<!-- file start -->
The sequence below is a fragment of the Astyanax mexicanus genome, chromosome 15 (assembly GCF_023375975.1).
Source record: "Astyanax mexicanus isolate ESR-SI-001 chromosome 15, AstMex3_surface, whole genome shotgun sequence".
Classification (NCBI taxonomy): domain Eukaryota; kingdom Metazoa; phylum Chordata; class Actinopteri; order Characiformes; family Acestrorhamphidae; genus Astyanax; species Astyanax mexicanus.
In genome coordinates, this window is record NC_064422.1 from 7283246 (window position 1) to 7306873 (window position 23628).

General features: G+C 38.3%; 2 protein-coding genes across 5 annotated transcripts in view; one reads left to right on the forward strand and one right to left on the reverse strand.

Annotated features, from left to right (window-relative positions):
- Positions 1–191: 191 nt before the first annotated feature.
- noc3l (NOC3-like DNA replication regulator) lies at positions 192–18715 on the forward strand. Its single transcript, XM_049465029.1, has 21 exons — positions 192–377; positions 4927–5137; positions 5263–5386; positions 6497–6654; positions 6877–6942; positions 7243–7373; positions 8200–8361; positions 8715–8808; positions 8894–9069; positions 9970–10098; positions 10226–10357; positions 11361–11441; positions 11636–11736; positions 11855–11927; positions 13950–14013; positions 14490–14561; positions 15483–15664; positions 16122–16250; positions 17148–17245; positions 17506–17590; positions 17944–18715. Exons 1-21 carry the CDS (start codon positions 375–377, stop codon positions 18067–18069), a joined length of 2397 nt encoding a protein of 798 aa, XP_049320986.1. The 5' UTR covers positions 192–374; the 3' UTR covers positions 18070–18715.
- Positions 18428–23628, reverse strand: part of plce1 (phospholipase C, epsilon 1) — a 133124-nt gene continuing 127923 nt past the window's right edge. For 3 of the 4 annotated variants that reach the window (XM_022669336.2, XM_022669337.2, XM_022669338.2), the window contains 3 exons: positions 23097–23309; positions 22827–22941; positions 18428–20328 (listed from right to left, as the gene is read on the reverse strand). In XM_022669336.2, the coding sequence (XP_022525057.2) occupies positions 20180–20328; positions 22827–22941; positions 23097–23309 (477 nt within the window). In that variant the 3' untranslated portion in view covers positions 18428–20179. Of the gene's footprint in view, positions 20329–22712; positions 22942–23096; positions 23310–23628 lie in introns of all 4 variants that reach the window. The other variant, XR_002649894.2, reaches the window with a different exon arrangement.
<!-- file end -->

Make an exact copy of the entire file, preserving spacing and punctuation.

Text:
The sequence below is a fragment of the Astyanax mexicanus genome, chromosome 15 (assembly GCF_023375975.1).
Source record: "Astyanax mexicanus isolate ESR-SI-001 chromosome 15, AstMex3_surface, whole genome shotgun sequence".
Classification (NCBI taxonomy): domain Eukaryota; kingdom Metazoa; phylum Chordata; class Actinopteri; order Characiformes; family Acestrorhamphidae; genus Astyanax; species Astyanax mexicanus.
In genome coordinates, this window is record NC_064422.1 from 7283246 (window position 1) to 7306873 (window position 23628).

General features: G+C 38.3%; 2 protein-coding genes across 5 annotated transcripts in view; one reads left to right on the forward strand and one right to left on the reverse strand.

Annotated features, from left to right (window-relative positions):
- Positions 1–191: 191 nt before the first annotated feature.
- noc3l (NOC3-like DNA replication regulator) lies at positions 192–18715 on the forward strand. Its single transcript, XM_049465029.1, has 21 exons — positions 192–377; positions 4927–5137; positions 5263–5386; positions 6497–6654; positions 6877–6942; positions 7243–7373; positions 8200–8361; positions 8715–8808; positions 8894–9069; positions 9970–10098; positions 10226–10357; positions 11361–11441; positions 11636–11736; positions 11855–11927; positions 13950–14013; positions 14490–14561; positions 15483–15664; positions 16122–16250; positions 17148–17245; positions 17506–17590; positions 17944–18715. Exons 1-21 carry the CDS (start codon positions 375–377, stop codon positions 18067–18069), a joined length of 2397 nt encoding a protein of 798 aa, XP_049320986.1. The 5' UTR covers positions 192–374; the 3' UTR covers positions 18070–18715.
- Positions 18428–23628, reverse strand: part of plce1 (phospholipase C, epsilon 1) — a 133124-nt gene continuing 127923 nt past the window's right edge. For 3 of the 4 annotated variants that reach the window (XM_022669336.2, XM_022669337.2, XM_022669338.2), the window contains 3 exons: positions 23097–23309; positions 22827–22941; positions 18428–20328 (listed from right to left, as the gene is read on the reverse strand). In XM_022669336.2, the coding sequence (XP_022525057.2) occupies positions 20180–20328; positions 22827–22941; positions 23097–23309 (477 nt within the window). In that variant the 3' untranslated portion in view covers positions 18428–20179. Of the gene's footprint in view, positions 20329–22712; positions 22942–23096; positions 23310–23628 lie in introns of all 4 variants that reach the window. The other variant, XR_002649894.2, reaches the window with a different exon arrangement.